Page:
Egyptian comics: A history with a revolutionary flavor

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[Caption reads: I know what’s good for you].

By: Muhib Gameel

Published Tuesday, September 30, 2014

Recently, the first Egypt Comix Week event was held in Cairo, at the initiative of a number of NGOs. The art of cartoons and comics arguably has its roots in the time of the pharaohs, though it acquired its prominence and legitimacy only several years ago, thanks to individual efforts led by people like Hussein Bicar, who was one of the architects that established a strong presence for this art form in the visual scene.

Cairo – While up and about in Cairo, mingling with its crowds, you will see many random things: speeding cars; carts selling potatoes; and newspaper sellers laying out all kinds of books and magazines on the pavement. The contradictions of the Egyptian street and its political and economic woes have paved the way for a number of young people, who are aware of the sensitivity and importance of the revolutionary moment, to come forward and express themselves. It is perhaps this that has served as a backdrop for comic magazines – or simply comics – in Egypt as an alternative medium for self-expression and to protest against mainstream thinking.

This art has been closely linked to satire against the status quo, through a combination of text and pictures. Comics are thus no longer targeted to children and younger people, and now serve as a space open to other age groups.

Clips from different Egyptian comics. Clips from different Egyptian comics.

The January 25 Revolution opened the door wide to new forms of expression using images and textual devices. Perhaps the beginnings of this art form in Egypt are linked to ancient Egyptian history. In those times, Egyptians documented their daily lives and affairs in a serialized narrative style that tended to be light hearted and that had a special reverence for colors. However, the actual beginning of the modern-day comics medium in Egypt was with the Rawdat al-Madaris magazine, which was published by the Minister of Education Ali Mubarak in 1870, and edited by Rifaa Tahtawi.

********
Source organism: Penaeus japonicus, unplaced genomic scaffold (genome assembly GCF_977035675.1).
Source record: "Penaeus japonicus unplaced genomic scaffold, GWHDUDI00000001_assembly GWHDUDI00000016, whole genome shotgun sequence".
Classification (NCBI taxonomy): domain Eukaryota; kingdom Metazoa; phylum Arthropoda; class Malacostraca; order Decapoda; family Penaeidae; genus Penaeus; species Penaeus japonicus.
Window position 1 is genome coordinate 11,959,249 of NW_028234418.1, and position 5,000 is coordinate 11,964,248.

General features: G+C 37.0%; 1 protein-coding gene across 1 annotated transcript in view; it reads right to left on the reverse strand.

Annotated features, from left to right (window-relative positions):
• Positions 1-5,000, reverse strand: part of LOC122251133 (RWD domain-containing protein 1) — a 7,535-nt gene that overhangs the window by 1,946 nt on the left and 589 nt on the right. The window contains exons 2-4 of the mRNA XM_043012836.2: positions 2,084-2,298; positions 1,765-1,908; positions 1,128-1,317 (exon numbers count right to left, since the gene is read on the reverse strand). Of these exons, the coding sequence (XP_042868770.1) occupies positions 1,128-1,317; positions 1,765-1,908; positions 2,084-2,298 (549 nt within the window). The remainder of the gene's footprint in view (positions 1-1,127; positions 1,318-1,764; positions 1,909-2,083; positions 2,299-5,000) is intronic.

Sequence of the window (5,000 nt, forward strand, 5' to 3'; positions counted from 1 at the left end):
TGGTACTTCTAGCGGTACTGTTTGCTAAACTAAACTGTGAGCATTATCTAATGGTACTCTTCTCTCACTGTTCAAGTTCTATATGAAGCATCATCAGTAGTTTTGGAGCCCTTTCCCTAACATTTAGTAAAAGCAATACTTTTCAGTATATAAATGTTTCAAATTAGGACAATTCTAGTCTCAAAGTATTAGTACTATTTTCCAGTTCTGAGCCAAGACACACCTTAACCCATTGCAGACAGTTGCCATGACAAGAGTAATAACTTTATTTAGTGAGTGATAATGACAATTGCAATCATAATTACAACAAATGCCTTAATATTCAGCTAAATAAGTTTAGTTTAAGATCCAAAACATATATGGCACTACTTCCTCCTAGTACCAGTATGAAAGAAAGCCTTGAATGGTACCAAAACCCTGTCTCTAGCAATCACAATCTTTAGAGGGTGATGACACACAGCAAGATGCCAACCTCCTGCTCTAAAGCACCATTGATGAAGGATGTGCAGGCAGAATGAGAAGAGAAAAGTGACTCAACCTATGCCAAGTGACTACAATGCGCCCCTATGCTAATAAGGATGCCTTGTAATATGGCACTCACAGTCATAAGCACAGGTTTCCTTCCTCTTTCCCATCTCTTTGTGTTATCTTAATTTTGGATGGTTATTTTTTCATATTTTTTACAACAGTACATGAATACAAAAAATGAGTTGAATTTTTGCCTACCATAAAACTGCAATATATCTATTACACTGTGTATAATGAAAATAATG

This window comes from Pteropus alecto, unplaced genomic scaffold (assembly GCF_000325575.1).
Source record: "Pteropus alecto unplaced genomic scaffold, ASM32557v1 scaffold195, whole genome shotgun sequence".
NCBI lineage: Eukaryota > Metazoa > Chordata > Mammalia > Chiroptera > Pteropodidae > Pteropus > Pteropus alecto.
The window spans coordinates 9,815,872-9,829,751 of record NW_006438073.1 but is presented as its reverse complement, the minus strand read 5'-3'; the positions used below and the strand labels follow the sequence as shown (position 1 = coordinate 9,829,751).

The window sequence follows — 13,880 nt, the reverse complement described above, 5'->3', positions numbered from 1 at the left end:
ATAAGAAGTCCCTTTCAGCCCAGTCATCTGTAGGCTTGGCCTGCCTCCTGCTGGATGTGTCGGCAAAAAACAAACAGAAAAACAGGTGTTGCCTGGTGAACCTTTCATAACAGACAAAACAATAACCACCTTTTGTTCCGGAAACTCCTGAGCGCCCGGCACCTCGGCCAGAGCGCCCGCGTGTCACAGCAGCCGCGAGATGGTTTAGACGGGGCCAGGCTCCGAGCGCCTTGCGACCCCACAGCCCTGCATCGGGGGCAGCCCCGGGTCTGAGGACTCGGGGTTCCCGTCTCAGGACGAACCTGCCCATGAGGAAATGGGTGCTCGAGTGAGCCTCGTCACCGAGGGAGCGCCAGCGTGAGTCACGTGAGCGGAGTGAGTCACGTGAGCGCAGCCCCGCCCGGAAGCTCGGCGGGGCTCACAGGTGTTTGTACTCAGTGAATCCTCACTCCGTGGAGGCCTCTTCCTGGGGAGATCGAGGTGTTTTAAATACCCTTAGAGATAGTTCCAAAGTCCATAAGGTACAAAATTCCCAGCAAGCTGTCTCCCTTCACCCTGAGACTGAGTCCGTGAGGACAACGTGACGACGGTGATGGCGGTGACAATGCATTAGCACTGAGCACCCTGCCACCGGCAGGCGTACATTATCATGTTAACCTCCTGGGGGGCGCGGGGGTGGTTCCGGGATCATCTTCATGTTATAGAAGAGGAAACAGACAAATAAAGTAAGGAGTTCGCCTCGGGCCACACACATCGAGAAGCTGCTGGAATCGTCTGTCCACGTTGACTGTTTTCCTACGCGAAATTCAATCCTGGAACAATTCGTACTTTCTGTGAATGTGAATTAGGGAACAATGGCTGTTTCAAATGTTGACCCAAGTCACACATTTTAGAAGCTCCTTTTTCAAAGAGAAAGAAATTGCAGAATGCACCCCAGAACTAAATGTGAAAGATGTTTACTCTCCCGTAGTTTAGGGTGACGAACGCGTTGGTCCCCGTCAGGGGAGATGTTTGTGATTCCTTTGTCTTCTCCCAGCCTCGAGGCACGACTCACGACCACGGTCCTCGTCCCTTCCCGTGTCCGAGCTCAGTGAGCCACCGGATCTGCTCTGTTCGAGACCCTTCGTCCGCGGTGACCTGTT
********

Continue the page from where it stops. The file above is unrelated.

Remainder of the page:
The magazine ran vividly illustrated stories aimed at school children in an attractive style. The magazine’s guiding function dominated its tone. It was issued for eight years before it stopped, having failed to attract a large audience.

The name Samir was linked after that to the collective memory of Egyptian children. But unlike Samir magazine that was published later, Al-Samir Al-Saghir of 1877 had educational and social goals.

After that we have Al-Madrassa [The School] magazine, a prestigious publication published by Mustafa Kamel in 1893. An editorial introducing the magazine stated, “Since most newspapers of different background do not benefit [anyone but] parents, I decided to devote a...newspaper to the young of my town given the benefit, purposefulness, and guidance to righteousness this achieves.”